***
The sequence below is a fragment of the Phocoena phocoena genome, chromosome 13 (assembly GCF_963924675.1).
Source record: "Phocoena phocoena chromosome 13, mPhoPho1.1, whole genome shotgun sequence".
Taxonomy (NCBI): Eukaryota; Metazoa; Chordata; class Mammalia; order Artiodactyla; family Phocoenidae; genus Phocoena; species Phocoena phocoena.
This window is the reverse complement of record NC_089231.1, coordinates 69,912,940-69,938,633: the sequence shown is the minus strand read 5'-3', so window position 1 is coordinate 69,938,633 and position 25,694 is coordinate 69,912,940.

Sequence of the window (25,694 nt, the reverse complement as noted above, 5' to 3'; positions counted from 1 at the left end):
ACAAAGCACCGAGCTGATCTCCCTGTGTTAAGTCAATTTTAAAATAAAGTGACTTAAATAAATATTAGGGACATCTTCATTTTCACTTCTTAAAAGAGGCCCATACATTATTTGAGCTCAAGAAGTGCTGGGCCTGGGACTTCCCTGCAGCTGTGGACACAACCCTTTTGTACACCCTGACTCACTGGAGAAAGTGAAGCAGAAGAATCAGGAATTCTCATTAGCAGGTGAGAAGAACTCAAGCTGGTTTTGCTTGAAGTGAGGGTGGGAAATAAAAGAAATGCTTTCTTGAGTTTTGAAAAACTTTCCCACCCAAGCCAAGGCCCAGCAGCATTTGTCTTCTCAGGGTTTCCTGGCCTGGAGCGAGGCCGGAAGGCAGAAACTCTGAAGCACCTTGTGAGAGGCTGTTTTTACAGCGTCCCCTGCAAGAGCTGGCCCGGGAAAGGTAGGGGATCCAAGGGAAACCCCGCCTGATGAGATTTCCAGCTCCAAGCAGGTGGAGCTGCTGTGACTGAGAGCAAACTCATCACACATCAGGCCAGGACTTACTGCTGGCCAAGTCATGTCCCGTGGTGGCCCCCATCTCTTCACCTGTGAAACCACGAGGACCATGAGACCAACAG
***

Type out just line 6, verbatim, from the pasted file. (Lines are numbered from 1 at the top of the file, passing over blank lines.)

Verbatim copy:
ACAAAGCACCGAGCTGATCTCCCTGTGTTAAGTCAATTTTAAAATAAAGTGACTTAAATAAATATTAGGGACATCTTCATTTTCACTTCTTAAAAGAGGCCCATACATTATTTGAGCTCAAGAAGTGCTGGGCCTGGGACTTCCCTGCAGCTGTGGACACAACCCTTTTGTACACCCTGACTCACTGGAGAAAGTGAAGCAGAAGAATCAGGAATTCTCATTAGCAGGTGAGAAGAACTCAAGCTGGTTTTGCTTGAAGTGAGGGTGGGAAATAAAAGAAATGCTTTCTTGAGTTTTGAAAAACTTTCCCACCCAAGCCAAGGCCCAGCAGCATTTGTCTTCTCAGGGTTTCCTGGCCTGGAGCGAGGCCGGAAGGCAGAAACTCTGAAGCACCTTGTGAGAGGCTGTTTTTACAGCGTCCCCTGCAAGAGCTGGCCCGGGAAAGGTAGGGGATCCAAGGGAAACCCCGCCTGATGAGATTTCCAGCTCCAAGCAGGTGGAGCTGCTGTGACTGAGAGCAAACTCATCACACATCAGGCCAGGACTTACTGCTGGCCAAGTCATGTCCCGTGGTGGCCCCCATCTCTTCACCTGTGAAACCACGAGGACCATGAGACCAACAG